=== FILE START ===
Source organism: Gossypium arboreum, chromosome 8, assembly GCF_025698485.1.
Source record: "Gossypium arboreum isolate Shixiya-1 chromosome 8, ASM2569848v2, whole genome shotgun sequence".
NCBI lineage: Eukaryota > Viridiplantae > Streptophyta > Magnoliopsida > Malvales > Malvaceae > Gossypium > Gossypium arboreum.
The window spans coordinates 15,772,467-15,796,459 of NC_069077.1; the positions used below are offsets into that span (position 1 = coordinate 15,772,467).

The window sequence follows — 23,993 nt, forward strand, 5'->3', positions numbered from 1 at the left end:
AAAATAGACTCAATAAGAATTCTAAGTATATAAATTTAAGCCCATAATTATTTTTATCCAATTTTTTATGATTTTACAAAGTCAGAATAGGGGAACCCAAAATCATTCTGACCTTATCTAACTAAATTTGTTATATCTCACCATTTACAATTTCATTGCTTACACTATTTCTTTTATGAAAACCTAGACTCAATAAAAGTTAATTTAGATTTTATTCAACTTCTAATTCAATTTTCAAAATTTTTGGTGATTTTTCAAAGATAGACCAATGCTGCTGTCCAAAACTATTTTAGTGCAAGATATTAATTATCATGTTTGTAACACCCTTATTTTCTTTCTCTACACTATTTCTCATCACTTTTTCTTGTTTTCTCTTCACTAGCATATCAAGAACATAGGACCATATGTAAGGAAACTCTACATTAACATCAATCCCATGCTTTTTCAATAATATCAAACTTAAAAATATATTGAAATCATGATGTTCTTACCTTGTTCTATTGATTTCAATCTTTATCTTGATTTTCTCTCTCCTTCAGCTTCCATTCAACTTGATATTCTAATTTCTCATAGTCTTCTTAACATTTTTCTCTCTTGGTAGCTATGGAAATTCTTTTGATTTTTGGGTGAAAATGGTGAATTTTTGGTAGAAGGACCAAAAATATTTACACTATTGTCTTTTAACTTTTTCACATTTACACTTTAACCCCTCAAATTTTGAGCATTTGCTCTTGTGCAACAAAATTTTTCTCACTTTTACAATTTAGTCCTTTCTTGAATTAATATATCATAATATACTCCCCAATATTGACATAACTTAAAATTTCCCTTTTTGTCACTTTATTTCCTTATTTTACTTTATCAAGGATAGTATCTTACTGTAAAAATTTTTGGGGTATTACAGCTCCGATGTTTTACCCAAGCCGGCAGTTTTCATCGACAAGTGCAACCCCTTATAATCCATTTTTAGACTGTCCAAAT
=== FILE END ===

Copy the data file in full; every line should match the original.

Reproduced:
Source organism: Gossypium arboreum, chromosome 8, assembly GCF_025698485.1.
Source record: "Gossypium arboreum isolate Shixiya-1 chromosome 8, ASM2569848v2, whole genome shotgun sequence".
NCBI lineage: Eukaryota > Viridiplantae > Streptophyta > Magnoliopsida > Malvales > Malvaceae > Gossypium > Gossypium arboreum.
The window spans coordinates 15,772,467-15,796,459 of NC_069077.1; the positions used below are offsets into that span (position 1 = coordinate 15,772,467).

The window sequence follows — 23,993 nt, forward strand, 5'->3', positions numbered from 1 at the left end:
AAAATAGACTCAATAAGAATTCTAAGTATATAAATTTAAGCCCATAATTATTTTTATCCAATTTTTTATGATTTTACAAAGTCAGAATAGGGGAACCCAAAATCATTCTGACCTTATCTAACTAAATTTGTTATATCTCACCATTTACAATTTCATTGCTTACACTATTTCTTTTATGAAAACCTAGACTCAATAAAAGTTAATTTAGATTTTATTCAACTTCTAATTCAATTTTCAAAATTTTTGGTGATTTTTCAAAGATAGACCAATGCTGCTGTCCAAAACTATTTTAGTGCAAGATATTAATTATCATGTTTGTAACACCCTTATTTTCTTTCTCTACACTATTTCTCATCACTTTTTCTTGTTTTCTCTTCACTAGCATATCAAGAACATAGGACCATATGTAAGGAAACTCTACATTAACATCAATCCCATGCTTTTTCAATAATATCAAACTTAAAAATATATTGAAATCATGATGTTCTTACCTTGTTCTATTGATTTCAATCTTTATCTTGATTTTCTCTCTCCTTCAGCTTCCATTCAACTTGATATTCTAATTTCTCATAGTCTTCTTAACATTTTTCTCTCTTGGTAGCTATGGAAATTCTTTTGATTTTTGGGTGAAAATGGTGAATTTTTGGTAGAAGGACCAAAAATATTTACACTATTGTCTTTTAACTTTTTCACATTTACACTTTAACCCCTCAAATTTTGAGCATTTGCTCTTGTGCAACAAAATTTTTCTCACTTTTACAATTTAGTCCTTTCTTGAATTAATATATCATAATATACTCCCCAATATTGACATAACTTAAAATTTCCCTTTTTGTCACTTTATTTCCTTATTTTACTTTATCAAGGATAGTATCTTACTGTAAAAATTTTTGGGGTATTACAGCTCCGATGTTTTACCCAAGCCGGCAGTTTTCATCGACAAGTGCAACCCCTTATAATCCATTTTTAGACTGTCCAAAT